Going with the flow in Westwater | AspenTimes.com

Going with the flow in Westwater

Catherine Lutz

A peaceful stretch of Westwater Canyon, seen from camp at sunrise.

Not even two days on the river and I was a new me.

I don’t know if it’s the desert sun – steadily hot and consistent – or the soothing colors and shapes of the canyon walls. Or just the natural laughs, excitement and camaraderie of a river trip. But there’s a reason people become river rats – the rejuvenation the river offers, and the ability to forget everything but the here and now.

Fourteen of us recently made the spectacular 17-mile voyage through Westwater Canyon, a stretch of the Colorado River that flows through Colorado and Utah, between ever narrowing canyon walls, some of which were thrust up 1.7 billion years ago. With four rafts and four kayaks, loads of gourmet food (one of our party is a chef), plenty of beer and other treats – along with several decades of river experience among the four raft captains – we felt like kings of the river.

The Colorado was flowing at about 4,500 cubic feet per second, which is unusually high for late summer and an ideal level for rapids running. It was big enough to cover all the obstacles but not too big to wash out the exciting parts. None of the exciting parts are pictured here, because, well, I was too busy at the time.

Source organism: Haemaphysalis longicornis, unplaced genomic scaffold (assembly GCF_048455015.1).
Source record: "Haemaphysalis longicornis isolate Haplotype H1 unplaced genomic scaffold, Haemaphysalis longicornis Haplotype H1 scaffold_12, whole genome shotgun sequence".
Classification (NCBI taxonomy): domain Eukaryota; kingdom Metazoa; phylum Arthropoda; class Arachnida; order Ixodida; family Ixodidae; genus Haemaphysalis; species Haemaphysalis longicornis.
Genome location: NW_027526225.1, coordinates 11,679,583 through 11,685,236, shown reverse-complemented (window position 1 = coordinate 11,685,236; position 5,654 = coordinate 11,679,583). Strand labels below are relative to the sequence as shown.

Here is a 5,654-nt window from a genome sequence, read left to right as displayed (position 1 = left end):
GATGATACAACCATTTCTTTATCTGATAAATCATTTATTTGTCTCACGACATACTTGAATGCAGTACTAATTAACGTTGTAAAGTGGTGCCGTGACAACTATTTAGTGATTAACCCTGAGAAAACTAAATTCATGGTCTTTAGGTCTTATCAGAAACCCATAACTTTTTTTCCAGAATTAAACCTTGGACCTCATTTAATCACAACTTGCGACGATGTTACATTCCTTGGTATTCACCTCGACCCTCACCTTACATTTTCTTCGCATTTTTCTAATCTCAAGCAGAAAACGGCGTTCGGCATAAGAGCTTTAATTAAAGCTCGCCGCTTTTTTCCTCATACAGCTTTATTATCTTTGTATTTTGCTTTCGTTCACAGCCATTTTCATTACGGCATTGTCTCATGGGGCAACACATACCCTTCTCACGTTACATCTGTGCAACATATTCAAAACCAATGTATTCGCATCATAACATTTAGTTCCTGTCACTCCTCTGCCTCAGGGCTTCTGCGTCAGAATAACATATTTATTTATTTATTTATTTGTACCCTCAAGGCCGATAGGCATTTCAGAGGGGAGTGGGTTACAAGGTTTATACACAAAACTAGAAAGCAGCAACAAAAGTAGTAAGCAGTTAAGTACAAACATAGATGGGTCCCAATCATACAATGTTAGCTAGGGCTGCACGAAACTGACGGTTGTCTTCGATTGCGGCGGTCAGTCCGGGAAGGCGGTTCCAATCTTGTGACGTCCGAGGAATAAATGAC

The first day was a lazy float among red sandstone and black gneiss, with a couple of class II rapids as a tease for the next day. Within the first 15 minutes, we spotted a pair of bald eagles flying along the canyon walls – a good omen, we all agreed.

And sure enough, we all made it through several miles of consecutive rapids the following day, without any injuries, losses or damage. The named rapids in this section sound ominous: Funnel Falls, Surprise Rapid, Skull, Bowling Alley, Sock-it-to-Me and Last Chance. But only one raft had a scary moment when it got stuck in a hole, and one kayaker (me) swam the better part of a rapid (though I did manage to hold on to my paddle).

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The river calms in the last few miles and the canyon walls open up. It felt like a victory lap – fresh beers were cracked, music was turned up, and we celebrated, with the rafts lashed together and the kayaks hauled up or dragged behind. Two guys clambered up a 35-foot cliff for a celebratory leap into the river.Catherine Lutz’s e-mail address is cathlutz@aspentimes.com